A City Creates Jobs on Abandoned Lots

A pilot project in Chicago is easing environmental regulations to encourage development of inner-city 'brownfields'

AFTER 40 years of churning out Polish sausages, hot dogs, and bologna on Chicago's West Side, the managers of the Scott Petersen meat factory got wind of a rare opportunity.

A large US meat processing conglomerate, SMG Inc., wanted to buy the sausage-making plant and carry out a $5 million expansion and bring new jobs to the city.

But there was a catch. The only available place to expand was a trash-heaped former trolley barn across the street that was contaminated with hazardous waste. Unless the conglomerate could somehow buy the one-acre lot without incurring potentially endless cleanup costs and liability, the buyout would collapse.

The deal was clinched thanks to a pilot program that is helping companies recycle abandoned industrial sites.

Reclaiming inner-city "brownfields" is a development challenge not only for thousands of companies but also for scores of aging cities trying to hold or attract industry.

The federal government estimates that 500,000 brownfields blemish the American landscape, mainly in cities that dominated US manufacturing from 1880 to 1950 and now form the Rust Belt.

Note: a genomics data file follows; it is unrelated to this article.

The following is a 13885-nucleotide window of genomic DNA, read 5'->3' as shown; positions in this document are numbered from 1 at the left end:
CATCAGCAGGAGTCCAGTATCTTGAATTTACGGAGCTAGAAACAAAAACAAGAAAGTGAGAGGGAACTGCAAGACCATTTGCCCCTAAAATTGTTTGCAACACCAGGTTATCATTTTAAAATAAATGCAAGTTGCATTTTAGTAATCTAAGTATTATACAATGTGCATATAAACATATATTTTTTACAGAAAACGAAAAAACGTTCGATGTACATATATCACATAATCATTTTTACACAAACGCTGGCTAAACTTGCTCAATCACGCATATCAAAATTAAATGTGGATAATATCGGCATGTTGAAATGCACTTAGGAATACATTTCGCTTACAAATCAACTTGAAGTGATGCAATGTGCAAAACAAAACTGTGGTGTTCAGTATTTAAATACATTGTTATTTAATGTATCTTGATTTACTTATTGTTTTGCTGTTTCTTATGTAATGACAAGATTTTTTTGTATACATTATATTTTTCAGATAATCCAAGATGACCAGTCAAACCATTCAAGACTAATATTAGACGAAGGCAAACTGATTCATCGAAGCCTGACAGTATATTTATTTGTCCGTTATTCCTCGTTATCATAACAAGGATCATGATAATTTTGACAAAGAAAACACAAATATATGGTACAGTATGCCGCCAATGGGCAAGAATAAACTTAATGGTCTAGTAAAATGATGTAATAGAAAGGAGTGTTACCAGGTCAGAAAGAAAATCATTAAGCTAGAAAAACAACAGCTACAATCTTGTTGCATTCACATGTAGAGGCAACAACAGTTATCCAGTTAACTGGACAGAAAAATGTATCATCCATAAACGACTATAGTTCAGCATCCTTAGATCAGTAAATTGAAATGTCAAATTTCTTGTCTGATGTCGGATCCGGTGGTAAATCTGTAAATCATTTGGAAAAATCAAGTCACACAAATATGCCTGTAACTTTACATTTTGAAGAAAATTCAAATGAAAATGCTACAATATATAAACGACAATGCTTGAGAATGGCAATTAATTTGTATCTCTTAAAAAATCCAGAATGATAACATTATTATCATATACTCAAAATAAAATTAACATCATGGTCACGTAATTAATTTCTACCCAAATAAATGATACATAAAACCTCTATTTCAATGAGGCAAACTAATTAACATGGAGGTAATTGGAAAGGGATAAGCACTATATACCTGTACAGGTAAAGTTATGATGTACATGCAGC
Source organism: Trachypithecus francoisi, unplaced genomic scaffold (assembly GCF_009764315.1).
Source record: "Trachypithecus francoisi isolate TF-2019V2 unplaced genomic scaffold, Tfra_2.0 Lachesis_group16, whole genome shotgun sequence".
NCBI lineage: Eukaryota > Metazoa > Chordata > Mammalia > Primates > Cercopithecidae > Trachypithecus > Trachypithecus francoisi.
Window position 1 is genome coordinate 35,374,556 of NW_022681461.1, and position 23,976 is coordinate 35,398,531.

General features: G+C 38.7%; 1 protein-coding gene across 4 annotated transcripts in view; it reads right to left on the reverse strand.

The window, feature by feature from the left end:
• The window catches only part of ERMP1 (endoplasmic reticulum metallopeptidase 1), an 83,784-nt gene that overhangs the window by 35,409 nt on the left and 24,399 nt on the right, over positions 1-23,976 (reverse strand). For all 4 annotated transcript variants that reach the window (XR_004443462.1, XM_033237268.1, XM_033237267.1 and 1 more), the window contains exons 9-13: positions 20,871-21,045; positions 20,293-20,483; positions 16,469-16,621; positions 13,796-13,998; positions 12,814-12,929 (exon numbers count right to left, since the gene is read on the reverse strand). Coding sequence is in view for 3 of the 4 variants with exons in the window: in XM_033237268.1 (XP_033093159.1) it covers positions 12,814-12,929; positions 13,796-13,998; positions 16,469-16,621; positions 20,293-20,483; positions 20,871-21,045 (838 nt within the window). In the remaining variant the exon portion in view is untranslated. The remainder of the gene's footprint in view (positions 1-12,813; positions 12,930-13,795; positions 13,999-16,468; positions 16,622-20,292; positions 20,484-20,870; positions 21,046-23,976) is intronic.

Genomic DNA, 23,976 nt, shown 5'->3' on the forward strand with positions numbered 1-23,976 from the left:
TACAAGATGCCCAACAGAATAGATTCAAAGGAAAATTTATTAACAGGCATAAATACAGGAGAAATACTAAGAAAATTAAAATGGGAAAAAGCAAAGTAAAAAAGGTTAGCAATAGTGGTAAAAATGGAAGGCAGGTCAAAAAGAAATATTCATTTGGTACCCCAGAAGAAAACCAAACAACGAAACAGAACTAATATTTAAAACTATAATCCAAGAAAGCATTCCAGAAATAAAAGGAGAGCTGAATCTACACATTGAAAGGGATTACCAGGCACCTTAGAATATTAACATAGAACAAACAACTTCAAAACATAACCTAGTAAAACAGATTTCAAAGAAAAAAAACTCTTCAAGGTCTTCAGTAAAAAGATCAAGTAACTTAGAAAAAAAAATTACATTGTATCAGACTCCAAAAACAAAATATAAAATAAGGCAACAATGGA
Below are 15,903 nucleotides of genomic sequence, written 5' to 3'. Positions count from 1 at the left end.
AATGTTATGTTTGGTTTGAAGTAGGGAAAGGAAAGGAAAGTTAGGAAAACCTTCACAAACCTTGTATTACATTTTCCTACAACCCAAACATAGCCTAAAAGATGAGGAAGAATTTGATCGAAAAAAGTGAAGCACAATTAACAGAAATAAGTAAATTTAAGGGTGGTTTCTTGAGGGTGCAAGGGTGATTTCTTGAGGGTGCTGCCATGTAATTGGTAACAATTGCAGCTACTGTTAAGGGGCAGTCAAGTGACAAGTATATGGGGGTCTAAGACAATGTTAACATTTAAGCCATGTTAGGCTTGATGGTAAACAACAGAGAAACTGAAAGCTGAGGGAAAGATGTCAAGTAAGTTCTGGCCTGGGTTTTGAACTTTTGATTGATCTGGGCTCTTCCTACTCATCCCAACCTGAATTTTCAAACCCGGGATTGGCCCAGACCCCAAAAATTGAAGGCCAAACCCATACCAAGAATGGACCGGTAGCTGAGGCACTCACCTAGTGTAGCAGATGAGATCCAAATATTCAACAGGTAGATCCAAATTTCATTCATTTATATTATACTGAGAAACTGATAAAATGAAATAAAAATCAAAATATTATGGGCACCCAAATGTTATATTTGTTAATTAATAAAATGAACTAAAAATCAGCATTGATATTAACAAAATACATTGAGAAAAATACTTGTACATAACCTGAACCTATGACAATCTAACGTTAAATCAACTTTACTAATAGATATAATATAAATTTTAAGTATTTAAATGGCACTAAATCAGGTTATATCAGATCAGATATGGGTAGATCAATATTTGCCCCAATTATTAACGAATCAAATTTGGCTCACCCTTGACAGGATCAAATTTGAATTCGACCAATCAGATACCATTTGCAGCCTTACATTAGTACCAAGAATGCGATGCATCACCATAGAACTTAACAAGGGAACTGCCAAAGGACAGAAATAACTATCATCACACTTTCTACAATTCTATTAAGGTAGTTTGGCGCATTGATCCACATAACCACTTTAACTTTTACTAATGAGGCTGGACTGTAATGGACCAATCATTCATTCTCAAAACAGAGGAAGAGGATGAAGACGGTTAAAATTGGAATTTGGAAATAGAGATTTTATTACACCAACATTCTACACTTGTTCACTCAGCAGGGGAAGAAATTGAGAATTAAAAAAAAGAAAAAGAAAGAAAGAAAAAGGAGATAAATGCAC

Since 1980, stringent federal cleanup laws have discouraged firms from reclaiming vast acreage of abandoned urban land. Companies have found it cheaper and less risky to dig up pristine new suburban "greenfields," sometimes damaging the environment and adding to urban sprawl.

Today, however, local and federal governments are making it easier for companies to develop brownfields. States are instituting voluntary cleanup programs that clarify standards and limit liability. More than 20 states in the Midwest, Northeast, and other regions have set up the federally certified programs, most during the past two years.

"There is an attempt to introduce some bottom-line economic reality to the cleanup," says Charles Bartsch of the Northeast-Midwest Institute in Washington. "The alternative is that nothing will be done."